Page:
It is not clear what title Roderick may have had to the 'spread' on Little Beaver Creek before 1903 - when he registered a claim for 160 acres under the Homestead Act. In 1906 three separate pieces of land, totalling 320 acres, were purchased from their owners and registered in Mary's name - which may have been an attempt to protect their original property from land speculators, as the open range of eastern Montana came under pressure from new settlers. Since only 160 acres could be claimed under the Homestead Act of 1862, and this was too little to support faming enterprises on the high plains, much of the earliest homesteading activity in Montana had a speculative character. However, high grain prices and the Enlarged Homestead Act of 1909, which doubled the area that could be claimed by 'proving-up', turned the former trickle of farmers coming into eastern and central Montana into a veritable tide, and large parts of the state shifted from pasture to tillage almost overnight. At the height of the boom we see several members of the family registering land titles in the southeastern corner of Montana - in what became Carter County in 1917. How much of this reflected the needs of the growing family to create independent properties for the rising generation, and how much was speculation in an active land market, is difficult to discern from a distance. However, the farming boom was short-lived. The plough laid the land open to wind erosion, productivity declined sharply, and severe droughts in 1918 and 1919 wiped out the crops. Most of the homesteaders who had flocked into Montana after 1909 left again from 1920 onwards, and livestock production once again became the mainstay of the eastern districts.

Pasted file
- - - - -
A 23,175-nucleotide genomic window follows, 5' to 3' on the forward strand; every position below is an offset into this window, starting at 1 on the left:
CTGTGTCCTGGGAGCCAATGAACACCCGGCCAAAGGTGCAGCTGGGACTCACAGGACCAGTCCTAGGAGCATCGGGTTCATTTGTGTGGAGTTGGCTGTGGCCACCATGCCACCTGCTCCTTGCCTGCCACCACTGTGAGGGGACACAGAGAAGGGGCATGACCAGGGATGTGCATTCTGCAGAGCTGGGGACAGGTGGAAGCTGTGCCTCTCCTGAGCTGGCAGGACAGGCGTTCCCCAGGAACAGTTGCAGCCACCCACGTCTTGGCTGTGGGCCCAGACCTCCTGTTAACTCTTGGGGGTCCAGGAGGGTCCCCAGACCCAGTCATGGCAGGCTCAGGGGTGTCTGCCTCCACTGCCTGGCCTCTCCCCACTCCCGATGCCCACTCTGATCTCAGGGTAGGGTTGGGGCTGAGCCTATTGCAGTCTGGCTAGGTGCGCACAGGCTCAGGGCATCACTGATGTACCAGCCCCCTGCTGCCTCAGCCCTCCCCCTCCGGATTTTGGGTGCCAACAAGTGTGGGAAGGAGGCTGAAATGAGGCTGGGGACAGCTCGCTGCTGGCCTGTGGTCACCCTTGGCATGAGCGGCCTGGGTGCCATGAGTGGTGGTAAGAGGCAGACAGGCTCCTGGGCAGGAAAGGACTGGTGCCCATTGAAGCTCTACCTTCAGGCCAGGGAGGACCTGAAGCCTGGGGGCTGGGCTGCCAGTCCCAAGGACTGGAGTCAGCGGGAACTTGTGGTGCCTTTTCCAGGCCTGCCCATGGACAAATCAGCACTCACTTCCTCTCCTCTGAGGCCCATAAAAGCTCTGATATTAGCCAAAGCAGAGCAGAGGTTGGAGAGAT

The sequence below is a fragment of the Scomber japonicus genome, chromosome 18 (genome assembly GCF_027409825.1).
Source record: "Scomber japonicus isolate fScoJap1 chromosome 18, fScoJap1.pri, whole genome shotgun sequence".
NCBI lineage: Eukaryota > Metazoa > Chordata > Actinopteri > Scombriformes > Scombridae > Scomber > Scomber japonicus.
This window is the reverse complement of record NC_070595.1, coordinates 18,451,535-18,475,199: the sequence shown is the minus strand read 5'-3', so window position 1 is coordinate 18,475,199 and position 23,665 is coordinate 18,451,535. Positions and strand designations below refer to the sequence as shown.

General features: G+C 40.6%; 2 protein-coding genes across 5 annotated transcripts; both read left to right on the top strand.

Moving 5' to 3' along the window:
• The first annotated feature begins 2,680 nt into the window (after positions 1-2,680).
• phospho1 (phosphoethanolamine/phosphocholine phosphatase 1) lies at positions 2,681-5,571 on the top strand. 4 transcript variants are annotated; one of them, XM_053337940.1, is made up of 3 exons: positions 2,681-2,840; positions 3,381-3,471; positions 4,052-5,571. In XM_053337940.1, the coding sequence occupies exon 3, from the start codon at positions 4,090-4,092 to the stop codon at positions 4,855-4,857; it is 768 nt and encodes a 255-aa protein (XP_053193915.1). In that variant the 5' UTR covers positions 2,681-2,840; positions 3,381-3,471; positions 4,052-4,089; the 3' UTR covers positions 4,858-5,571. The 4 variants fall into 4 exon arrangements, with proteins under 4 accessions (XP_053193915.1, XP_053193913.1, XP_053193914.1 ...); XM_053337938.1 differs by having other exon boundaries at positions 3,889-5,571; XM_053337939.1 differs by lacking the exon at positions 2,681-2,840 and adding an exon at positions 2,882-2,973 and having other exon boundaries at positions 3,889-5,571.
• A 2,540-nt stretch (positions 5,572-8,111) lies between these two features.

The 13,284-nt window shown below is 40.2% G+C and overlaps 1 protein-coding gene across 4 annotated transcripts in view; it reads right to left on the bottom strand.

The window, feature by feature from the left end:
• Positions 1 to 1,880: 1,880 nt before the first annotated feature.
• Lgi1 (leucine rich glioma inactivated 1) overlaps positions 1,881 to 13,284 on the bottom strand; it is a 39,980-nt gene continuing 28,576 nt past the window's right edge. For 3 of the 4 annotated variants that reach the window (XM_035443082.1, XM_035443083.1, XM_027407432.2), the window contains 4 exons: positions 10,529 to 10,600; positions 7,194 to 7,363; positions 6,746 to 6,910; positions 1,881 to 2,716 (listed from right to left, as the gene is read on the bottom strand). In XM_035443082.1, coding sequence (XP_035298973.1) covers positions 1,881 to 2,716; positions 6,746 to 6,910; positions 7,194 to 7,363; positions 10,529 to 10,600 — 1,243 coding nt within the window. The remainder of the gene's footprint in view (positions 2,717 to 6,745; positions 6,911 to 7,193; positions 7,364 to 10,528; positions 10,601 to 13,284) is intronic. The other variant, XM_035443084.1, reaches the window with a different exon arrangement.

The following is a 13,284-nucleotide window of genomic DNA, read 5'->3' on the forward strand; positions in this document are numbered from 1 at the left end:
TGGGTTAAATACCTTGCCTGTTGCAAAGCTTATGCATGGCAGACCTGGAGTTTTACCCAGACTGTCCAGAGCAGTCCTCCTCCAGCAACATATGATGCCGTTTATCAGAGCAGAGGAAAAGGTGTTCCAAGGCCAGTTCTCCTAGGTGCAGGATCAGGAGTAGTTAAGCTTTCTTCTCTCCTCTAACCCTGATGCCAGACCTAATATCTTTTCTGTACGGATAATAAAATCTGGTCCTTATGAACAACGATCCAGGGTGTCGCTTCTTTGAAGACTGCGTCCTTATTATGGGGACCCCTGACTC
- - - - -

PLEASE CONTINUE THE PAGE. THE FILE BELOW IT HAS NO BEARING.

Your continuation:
By the height of the homesteading boom, the Munros were well established in and around Ekalaka. Roderick and Mary had become 'pillars' of the local community, and their children were busy weaving connections to a wider society. Many of the new generation had been away to Miles City for education - including all of the girls - because Mary in particular had that strong Scottish belief in the value of education. For most of the girls, the end of schooling was followed fairly quickly by marriage. May Ann married a Scandinavian immigrant named Olsen and had four children before being killed by a tornado at Fairview (on the Montana-North Dakota border) in 1917; Maggie, who married a man named Richard Ferguson in Ekalaka in 1905, had five children by 1913; Nellie, the only one to have been born in Scotland ( at Knockfarrel), married Paul MacLean, the son of the sheriff of Ekalaka, in 1913 and they had five children in all; in the same year, 1913, Katherine married a rancher named John Hanson and moved with him to Hanley, North Dakota, where they raised four children; then in 1915 Victoria married Charles Pickard, and Englishman (from Cornwall) who had a butcher's business in Ekalaka.